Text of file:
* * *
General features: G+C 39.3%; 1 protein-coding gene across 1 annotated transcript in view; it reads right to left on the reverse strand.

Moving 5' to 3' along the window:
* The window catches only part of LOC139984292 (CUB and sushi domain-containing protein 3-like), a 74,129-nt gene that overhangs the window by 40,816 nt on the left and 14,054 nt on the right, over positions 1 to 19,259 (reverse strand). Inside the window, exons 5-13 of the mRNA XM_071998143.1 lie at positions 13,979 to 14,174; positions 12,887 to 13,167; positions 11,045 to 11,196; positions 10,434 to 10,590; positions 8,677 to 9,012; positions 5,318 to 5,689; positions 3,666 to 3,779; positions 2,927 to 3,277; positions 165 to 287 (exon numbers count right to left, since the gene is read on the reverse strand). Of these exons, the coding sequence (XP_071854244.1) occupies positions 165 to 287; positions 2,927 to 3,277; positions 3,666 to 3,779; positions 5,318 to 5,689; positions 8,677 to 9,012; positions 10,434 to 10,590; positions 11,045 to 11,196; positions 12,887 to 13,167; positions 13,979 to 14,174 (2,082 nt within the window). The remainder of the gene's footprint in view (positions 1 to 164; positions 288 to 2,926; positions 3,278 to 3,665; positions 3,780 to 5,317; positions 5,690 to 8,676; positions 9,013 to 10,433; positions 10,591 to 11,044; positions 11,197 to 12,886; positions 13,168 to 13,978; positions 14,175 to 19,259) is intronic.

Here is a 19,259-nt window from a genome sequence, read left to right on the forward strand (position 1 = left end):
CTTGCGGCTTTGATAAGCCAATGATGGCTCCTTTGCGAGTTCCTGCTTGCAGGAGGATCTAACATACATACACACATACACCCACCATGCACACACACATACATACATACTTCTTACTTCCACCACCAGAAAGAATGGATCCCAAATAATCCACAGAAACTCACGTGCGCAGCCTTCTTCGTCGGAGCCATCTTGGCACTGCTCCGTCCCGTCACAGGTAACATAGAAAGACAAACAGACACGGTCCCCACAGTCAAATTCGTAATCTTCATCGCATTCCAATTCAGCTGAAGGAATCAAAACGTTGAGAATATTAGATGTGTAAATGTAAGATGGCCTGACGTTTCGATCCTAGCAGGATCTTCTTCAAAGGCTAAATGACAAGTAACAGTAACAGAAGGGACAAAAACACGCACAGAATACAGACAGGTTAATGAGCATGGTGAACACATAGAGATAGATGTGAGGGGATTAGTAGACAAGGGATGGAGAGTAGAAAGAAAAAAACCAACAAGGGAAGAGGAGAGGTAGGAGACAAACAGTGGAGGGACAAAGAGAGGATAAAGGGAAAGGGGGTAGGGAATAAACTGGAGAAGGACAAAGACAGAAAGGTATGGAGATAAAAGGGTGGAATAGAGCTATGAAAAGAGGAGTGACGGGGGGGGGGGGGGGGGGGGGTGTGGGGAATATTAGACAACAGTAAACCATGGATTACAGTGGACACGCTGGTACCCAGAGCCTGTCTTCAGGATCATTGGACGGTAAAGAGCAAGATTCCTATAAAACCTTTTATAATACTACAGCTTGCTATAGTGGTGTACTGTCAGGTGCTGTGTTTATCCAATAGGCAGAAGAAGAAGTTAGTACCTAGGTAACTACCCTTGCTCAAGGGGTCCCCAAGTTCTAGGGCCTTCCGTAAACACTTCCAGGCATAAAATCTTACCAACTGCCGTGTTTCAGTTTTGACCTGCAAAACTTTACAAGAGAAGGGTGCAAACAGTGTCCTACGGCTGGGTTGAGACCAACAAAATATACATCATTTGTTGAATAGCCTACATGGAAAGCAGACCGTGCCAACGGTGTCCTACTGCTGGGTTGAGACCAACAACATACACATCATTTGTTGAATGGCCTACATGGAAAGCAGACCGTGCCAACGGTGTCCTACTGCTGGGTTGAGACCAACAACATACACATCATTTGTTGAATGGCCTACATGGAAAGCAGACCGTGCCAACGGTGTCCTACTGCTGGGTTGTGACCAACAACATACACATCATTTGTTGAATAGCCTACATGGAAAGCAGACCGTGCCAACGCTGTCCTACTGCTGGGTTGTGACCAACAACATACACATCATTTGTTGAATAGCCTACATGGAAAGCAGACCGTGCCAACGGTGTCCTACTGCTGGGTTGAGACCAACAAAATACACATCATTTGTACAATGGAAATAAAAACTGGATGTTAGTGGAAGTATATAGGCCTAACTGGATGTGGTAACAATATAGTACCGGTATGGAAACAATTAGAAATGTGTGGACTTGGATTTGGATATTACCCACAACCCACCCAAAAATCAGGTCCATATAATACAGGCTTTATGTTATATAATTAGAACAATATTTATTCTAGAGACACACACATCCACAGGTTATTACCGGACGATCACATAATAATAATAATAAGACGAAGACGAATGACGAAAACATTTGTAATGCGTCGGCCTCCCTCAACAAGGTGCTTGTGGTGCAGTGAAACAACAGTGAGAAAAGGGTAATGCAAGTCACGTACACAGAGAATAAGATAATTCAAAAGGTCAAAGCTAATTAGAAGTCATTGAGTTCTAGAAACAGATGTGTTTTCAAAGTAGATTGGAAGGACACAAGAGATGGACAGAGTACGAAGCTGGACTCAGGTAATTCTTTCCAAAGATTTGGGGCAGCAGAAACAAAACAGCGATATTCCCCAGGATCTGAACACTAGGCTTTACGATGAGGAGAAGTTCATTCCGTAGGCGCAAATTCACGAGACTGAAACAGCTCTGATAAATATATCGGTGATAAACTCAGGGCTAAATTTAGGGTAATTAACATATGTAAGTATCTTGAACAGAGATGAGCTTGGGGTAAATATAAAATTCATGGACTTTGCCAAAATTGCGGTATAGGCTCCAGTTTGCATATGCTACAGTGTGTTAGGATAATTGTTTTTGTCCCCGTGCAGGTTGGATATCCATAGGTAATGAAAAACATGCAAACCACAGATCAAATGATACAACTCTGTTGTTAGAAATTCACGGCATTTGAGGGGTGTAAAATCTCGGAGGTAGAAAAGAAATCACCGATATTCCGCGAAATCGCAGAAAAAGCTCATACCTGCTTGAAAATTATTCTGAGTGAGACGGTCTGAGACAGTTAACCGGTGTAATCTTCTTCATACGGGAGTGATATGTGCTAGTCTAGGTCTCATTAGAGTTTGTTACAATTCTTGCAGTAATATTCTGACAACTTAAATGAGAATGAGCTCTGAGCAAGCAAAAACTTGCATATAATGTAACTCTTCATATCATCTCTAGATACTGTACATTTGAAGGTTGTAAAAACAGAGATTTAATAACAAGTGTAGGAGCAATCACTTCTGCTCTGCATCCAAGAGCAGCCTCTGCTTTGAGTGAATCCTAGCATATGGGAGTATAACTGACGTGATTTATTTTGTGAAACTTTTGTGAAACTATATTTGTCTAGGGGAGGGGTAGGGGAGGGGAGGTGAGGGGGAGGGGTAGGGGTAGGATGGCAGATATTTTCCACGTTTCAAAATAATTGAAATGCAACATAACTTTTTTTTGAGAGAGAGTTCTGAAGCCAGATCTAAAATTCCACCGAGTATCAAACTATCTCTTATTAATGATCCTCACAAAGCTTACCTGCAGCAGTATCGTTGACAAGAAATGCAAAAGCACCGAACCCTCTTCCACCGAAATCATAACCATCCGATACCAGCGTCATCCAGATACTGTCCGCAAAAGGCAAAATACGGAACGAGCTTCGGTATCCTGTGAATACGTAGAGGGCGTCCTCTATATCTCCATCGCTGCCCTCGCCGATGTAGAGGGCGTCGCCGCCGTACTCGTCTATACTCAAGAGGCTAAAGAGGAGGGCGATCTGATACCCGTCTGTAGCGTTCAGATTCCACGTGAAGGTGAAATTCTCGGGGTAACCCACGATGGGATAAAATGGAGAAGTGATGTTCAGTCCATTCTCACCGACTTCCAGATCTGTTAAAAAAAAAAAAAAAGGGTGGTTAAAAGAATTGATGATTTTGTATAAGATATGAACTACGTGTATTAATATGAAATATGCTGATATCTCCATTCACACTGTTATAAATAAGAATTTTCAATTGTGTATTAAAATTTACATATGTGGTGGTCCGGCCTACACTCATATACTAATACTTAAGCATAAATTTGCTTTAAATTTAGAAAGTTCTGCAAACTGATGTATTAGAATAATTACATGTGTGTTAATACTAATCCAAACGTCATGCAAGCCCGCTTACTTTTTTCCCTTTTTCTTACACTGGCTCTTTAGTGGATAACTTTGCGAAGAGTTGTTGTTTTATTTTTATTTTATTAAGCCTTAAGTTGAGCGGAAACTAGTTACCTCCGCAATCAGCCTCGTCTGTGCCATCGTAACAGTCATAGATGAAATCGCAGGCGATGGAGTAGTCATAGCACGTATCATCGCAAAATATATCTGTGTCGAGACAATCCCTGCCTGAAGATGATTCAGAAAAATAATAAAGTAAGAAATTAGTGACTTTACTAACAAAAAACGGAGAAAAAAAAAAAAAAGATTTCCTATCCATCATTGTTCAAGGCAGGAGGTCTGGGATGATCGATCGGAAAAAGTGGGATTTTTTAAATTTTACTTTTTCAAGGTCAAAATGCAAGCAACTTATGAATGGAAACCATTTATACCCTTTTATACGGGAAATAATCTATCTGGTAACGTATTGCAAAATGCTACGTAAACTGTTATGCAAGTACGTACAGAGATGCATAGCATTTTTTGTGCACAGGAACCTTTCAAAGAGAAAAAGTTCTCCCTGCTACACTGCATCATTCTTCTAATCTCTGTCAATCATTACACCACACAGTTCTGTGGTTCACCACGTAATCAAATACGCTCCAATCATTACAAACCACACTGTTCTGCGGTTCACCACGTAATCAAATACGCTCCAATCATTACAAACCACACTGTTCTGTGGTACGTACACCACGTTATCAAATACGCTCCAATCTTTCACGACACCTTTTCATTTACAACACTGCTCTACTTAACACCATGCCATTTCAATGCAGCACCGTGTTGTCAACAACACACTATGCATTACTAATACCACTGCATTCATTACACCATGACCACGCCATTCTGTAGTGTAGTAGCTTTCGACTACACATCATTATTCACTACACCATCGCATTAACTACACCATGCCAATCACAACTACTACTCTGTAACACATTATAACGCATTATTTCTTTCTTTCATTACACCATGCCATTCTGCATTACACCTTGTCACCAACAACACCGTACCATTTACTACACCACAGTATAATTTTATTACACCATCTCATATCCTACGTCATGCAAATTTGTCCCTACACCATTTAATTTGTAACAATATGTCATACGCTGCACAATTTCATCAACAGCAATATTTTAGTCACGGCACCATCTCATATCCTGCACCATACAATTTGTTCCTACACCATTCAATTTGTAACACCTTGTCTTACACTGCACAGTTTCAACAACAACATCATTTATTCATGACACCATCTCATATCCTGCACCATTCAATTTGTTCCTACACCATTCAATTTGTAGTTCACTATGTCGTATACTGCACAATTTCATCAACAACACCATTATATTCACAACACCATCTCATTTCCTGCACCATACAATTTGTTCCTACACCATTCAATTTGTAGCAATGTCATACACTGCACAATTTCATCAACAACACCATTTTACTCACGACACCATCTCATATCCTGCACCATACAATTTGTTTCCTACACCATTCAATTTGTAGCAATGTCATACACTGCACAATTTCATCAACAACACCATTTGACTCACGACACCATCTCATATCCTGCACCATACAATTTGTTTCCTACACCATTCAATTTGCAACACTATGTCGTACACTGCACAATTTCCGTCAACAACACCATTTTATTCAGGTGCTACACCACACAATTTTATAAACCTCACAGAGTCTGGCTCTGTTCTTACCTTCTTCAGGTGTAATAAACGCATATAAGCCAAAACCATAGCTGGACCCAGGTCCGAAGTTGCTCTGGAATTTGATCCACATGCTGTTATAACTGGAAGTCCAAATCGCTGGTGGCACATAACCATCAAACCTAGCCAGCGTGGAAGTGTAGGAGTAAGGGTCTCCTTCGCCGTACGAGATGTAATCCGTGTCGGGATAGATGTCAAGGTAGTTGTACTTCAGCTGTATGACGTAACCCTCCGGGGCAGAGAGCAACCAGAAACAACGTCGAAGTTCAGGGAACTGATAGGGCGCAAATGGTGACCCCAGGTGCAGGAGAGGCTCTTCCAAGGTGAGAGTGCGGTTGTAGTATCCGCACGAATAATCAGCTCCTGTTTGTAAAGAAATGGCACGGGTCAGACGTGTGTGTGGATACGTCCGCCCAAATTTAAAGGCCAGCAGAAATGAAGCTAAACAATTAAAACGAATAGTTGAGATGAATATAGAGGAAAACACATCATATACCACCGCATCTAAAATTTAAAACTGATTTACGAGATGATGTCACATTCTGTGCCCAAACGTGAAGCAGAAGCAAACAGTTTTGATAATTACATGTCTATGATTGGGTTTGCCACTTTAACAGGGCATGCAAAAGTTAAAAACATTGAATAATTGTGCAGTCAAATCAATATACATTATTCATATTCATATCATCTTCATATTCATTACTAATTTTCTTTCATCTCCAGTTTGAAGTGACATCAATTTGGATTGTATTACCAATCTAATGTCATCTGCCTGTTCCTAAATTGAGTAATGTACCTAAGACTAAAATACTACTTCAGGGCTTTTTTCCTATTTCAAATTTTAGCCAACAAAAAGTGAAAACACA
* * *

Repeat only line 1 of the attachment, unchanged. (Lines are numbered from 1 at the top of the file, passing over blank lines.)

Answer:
General features: G+C 39.3%; 1 protein-coding gene across 1 annotated transcript in view; it reads right to left on the reverse strand.